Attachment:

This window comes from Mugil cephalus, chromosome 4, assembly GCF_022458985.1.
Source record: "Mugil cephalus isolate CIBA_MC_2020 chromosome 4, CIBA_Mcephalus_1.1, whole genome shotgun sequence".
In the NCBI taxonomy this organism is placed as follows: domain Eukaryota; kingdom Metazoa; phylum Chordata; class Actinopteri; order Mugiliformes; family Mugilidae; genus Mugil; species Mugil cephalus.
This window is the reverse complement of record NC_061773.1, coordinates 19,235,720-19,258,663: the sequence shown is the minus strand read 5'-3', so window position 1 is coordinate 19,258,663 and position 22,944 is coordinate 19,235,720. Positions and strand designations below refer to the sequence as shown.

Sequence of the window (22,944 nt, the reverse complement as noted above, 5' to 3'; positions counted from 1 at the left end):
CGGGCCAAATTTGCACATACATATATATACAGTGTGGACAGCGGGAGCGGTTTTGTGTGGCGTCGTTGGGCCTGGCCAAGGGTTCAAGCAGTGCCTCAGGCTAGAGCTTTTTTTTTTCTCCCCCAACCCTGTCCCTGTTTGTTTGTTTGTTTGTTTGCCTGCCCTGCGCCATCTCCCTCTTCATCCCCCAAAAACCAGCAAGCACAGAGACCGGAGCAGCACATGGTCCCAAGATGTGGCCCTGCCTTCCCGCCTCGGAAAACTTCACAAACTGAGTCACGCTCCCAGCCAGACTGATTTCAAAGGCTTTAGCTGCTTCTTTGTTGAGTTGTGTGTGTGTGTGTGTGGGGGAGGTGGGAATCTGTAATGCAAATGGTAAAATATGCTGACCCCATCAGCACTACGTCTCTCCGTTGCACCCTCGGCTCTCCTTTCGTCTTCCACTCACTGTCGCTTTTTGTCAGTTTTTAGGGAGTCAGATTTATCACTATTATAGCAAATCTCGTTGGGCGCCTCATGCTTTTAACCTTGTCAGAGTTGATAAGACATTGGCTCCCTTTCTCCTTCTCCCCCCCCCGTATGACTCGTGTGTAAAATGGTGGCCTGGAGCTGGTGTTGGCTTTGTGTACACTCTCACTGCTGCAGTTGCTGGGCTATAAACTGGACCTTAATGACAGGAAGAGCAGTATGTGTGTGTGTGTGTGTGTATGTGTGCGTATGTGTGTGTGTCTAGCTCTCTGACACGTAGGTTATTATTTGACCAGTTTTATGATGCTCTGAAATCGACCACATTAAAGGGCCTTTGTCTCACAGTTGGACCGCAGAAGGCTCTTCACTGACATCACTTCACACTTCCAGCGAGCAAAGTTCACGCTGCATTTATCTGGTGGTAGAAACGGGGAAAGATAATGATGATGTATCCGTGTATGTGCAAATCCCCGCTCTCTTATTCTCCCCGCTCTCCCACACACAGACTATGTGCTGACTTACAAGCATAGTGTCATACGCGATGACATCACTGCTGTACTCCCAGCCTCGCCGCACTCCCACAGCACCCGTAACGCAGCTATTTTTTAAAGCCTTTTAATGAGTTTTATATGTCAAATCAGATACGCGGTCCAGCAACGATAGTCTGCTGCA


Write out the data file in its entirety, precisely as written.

This window comes from Mugil cephalus, chromosome 4, assembly GCF_022458985.1.
Source record: "Mugil cephalus isolate CIBA_MC_2020 chromosome 4, CIBA_Mcephalus_1.1, whole genome shotgun sequence".
In the NCBI taxonomy this organism is placed as follows: domain Eukaryota; kingdom Metazoa; phylum Chordata; class Actinopteri; order Mugiliformes; family Mugilidae; genus Mugil; species Mugil cephalus.
This window is the reverse complement of record NC_061773.1, coordinates 19,235,720-19,258,663: the sequence shown is the minus strand read 5'-3', so window position 1 is coordinate 19,258,663 and position 22,944 is coordinate 19,235,720. Positions and strand designations below refer to the sequence as shown.

Sequence of the window (22,944 nt, the reverse complement as noted above, 5' to 3'; positions counted from 1 at the left end):
CGGGCCAAATTTGCACATACATATATATACAGTGTGGACAGCGGGAGCGGTTTTGTGTGGCGTCGTTGGGCCTGGCCAAGGGTTCAAGCAGTGCCTCAGGCTAGAGCTTTTTTTTTTCTCCCCCAACCCTGTCCCTGTTTGTTTGTTTGTTTGTTTGCCTGCCCTGCGCCATCTCCCTCTTCATCCCCCAAAAACCAGCAAGCACAGAGACCGGAGCAGCACATGGTCCCAAGATGTGGCCCTGCCTTCCCGCCTCGGAAAACTTCACAAACTGAGTCACGCTCCCAGCCAGACTGATTTCAAAGGCTTTAGCTGCTTCTTTGTTGAGTTGTGTGTGTGTGTGTGTGGGGGAGGTGGGAATCTGTAATGCAAATGGTAAAATATGCTGACCCCATCAGCACTACGTCTCTCCGTTGCACCCTCGGCTCTCCTTTCGTCTTCCACTCACTGTCGCTTTTTGTCAGTTTTTAGGGAGTCAGATTTATCACTATTATAGCAAATCTCGTTGGGCGCCTCATGCTTTTAACCTTGTCAGAGTTGATAAGACATTGGCTCCCTTTCTCCTTCTCCCCCCCCCGTATGACTCGTGTGTAAAATGGTGGCCTGGAGCTGGTGTTGGCTTTGTGTACACTCTCACTGCTGCAGTTGCTGGGCTATAAACTGGACCTTAATGACAGGAAGAGCAGTATGTGTGTGTGTGTGTGTGTATGTGTGCGTATGTGTGTGTGTCTAGCTCTCTGACACGTAGGTTATTATTTGACCAGTTTTATGATGCTCTGAAATCGACCACATTAAAGGGCCTTTGTCTCACAGTTGGACCGCAGAAGGCTCTTCACTGACATCACTTCACACTTCCAGCGAGCAAAGTTCACGCTGCATTTATCTGGTGGTAGAAACGGGGAAAGATAATGATGATGTATCCGTGTATGTGCAAATCCCCGCTCTCTTATTCTCCCCGCTCTCCCACACACAGACTATGTGCTGACTTACAAGCATAGTGTCATACGCGATGACATCACTGCTGTACTCCCAGCCTCGCCGCACTCCCACAGCACCCGTAACGCAGCTATTTTTTAAAGCCTTTTAATGAGTTTTATATGTCAAATCAGATACGCGGTCCAGCAACGATAGTCTGCTGCA